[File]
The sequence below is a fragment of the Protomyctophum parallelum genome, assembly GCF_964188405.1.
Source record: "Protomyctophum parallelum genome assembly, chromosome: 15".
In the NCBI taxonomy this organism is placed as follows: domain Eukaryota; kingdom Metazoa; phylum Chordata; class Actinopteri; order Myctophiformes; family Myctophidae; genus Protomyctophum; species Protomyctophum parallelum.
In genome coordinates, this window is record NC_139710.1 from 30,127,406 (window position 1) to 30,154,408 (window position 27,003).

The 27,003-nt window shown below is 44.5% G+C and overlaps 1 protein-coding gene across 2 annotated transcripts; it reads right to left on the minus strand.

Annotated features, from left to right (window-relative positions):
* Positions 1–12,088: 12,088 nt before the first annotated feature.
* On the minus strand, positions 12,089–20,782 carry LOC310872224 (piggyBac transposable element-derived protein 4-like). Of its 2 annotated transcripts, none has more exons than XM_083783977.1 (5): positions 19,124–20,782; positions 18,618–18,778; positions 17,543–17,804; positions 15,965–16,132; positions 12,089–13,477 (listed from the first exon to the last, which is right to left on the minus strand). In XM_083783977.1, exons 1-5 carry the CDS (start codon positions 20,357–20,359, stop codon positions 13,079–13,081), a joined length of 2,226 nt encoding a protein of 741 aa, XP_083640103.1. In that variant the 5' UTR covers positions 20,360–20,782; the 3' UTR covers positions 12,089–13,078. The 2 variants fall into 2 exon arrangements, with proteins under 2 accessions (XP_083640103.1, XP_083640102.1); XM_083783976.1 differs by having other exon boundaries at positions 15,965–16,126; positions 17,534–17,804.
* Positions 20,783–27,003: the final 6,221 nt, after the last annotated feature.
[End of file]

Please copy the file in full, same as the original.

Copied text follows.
The sequence below is a fragment of the Protomyctophum parallelum genome, assembly GCF_964188405.1.
Source record: "Protomyctophum parallelum genome assembly, chromosome: 15".
In the NCBI taxonomy this organism is placed as follows: domain Eukaryota; kingdom Metazoa; phylum Chordata; class Actinopteri; order Myctophiformes; family Myctophidae; genus Protomyctophum; species Protomyctophum parallelum.
In genome coordinates, this window is record NC_139710.1 from 30,127,406 (window position 1) to 30,154,408 (window position 27,003).

The 27,003-nt window shown below is 44.5% G+C and overlaps 1 protein-coding gene across 2 annotated transcripts; it reads right to left on the minus strand.

Annotated features, from left to right (window-relative positions):
* Positions 1–12,088: 12,088 nt before the first annotated feature.
* On the minus strand, positions 12,089–20,782 carry LOC310872224 (piggyBac transposable element-derived protein 4-like). Of its 2 annotated transcripts, none has more exons than XM_083783977.1 (5): positions 19,124–20,782; positions 18,618–18,778; positions 17,543–17,804; positions 15,965–16,132; positions 12,089–13,477 (listed from the first exon to the last, which is right to left on the minus strand). In XM_083783977.1, exons 1-5 carry the CDS (start codon positions 20,357–20,359, stop codon positions 13,079–13,081), a joined length of 2,226 nt encoding a protein of 741 aa, XP_083640103.1. In that variant the 5' UTR covers positions 20,360–20,782; the 3' UTR covers positions 12,089–13,078. The 2 variants fall into 2 exon arrangements, with proteins under 2 accessions (XP_083640103.1, XP_083640102.1); XM_083783976.1 differs by having other exon boundaries at positions 15,965–16,126; positions 17,534–17,804.
* Positions 20,783–27,003: the final 6,221 nt, after the last annotated feature.